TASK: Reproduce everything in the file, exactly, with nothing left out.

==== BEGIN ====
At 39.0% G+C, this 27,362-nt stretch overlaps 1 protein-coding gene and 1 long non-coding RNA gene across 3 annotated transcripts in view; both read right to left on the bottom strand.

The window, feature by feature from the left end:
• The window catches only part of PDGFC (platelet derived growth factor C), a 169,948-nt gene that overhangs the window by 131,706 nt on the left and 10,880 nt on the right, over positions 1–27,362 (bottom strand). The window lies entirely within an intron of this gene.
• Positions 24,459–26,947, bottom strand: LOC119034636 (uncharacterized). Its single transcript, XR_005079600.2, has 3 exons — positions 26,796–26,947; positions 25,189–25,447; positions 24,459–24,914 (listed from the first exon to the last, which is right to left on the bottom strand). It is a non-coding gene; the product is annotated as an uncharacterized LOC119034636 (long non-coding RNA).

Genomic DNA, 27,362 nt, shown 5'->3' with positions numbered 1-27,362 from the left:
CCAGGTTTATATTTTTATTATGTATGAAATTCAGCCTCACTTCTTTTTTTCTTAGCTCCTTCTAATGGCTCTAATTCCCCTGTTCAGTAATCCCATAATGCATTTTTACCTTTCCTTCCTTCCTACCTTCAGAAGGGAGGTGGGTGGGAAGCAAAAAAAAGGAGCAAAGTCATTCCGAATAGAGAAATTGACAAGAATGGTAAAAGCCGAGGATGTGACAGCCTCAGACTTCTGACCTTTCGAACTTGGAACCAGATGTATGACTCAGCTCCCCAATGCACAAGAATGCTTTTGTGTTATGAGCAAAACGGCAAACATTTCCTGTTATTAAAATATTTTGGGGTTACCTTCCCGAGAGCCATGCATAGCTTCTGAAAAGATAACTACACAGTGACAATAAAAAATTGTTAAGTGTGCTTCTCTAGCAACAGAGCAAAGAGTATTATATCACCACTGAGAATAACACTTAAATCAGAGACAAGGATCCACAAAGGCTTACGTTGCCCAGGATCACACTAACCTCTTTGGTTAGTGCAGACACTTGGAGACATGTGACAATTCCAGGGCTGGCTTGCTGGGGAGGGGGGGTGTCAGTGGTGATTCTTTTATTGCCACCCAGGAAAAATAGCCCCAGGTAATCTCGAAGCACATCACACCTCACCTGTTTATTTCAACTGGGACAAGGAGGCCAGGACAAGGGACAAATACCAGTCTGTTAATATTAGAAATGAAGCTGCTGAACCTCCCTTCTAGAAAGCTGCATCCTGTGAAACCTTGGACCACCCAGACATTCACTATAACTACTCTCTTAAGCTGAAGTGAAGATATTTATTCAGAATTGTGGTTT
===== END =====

At 39.0% G+C, this 27,362-nt stretch overlaps 1 protein-coding gene and 1 long non-coding RNA gene across 3 annotated transcripts in view; both read right to left on the bottom strand.

The window, feature by feature from the left end:
• The window catches only part of PDGFC (platelet derived growth factor C), a 169,948-nt gene that overhangs the window by 131,706 nt on the left and 10,880 nt on the right, over positions 1–27,362 (bottom strand). The window lies entirely within an intron of this gene.
• Positions 24,459–26,947, bottom strand: LOC119034636 (uncharacterized). Its single transcript, XR_005079600.2, has 3 exons — positions 26,796–26,947; positions 25,189–25,447; positions 24,459–24,914 (listed from the first exon to the last, which is right to left on the bottom strand). It is a non-coding gene; the product is annotated as an uncharacterized LOC119034636 (long non-coding RNA).

Genomic DNA, 27,362 nt, shown 5'->3' with positions numbered 1-27,362 from the left:
CCAGGTTTATATTTTTATTATGTATGAAATTCAGCCTCACTTCTTTTTTTCTTAGCTCCTTCTAATGGCTCTAATTCCCCTGTTCAGTAATCCCATAATGCATTTTTACCTTTCCTTCCTTCCTACCTTCAGAAGGGAGGTGGGTGGGAAGCAAAAAAAAGGAGCAAAGTCATTCCGAATAGAGAAATTGACAAGAATGGTAAAAGCCGAGGATGTGACAGCCTCAGACTTCTGACCTTTCGAACTTGGAACCAGATGTATGACTCAGCTCCCCAATGCACAAGAATGCTTTTGTGTTATGAGCAAAACGGCAAACATTTCCTGTTATTAAAATATTTTGGGGTTACCTTCCCGAGAGCCATGCATAGCTTCTGAAAAGATAACTACACAGTGACAATAAAAAATTGTTAAGTGTGCTTCTCTAGCAACAGAGCAAAGAGTATTATATCACCACTGAGAATAACACTTAAATCAGAGACAAGGATCCACAAAGGCTTACGTTGCCCAGGATCACACTAACCTCTTTGGTTAGTGCAGACACTTGGAGACATGTGACAATTCCAGGGCTGGCTTGCTGGGGAGGGGGGGTGTCAGTGGTGATTCTTTTATTGCCACCCAGGAAAAATAGCCCCAGGTAATCTCGAAGCACATCACACCTCACCTGTTTATTTCAACTGGGACAAGGAGGCCAGGACAAGGGACAAATACCAGTCTGTTAATATTAGAAATGAAGCTGCTGAACCTCCCTTCTAGAAAGCTGCATCCTGTGAAACCTTGGACCACCCAGACATTCACTATAACTACTCTCTTAAGCTGAAGTGAAGATATTTATTCAGAATTGTGGTTT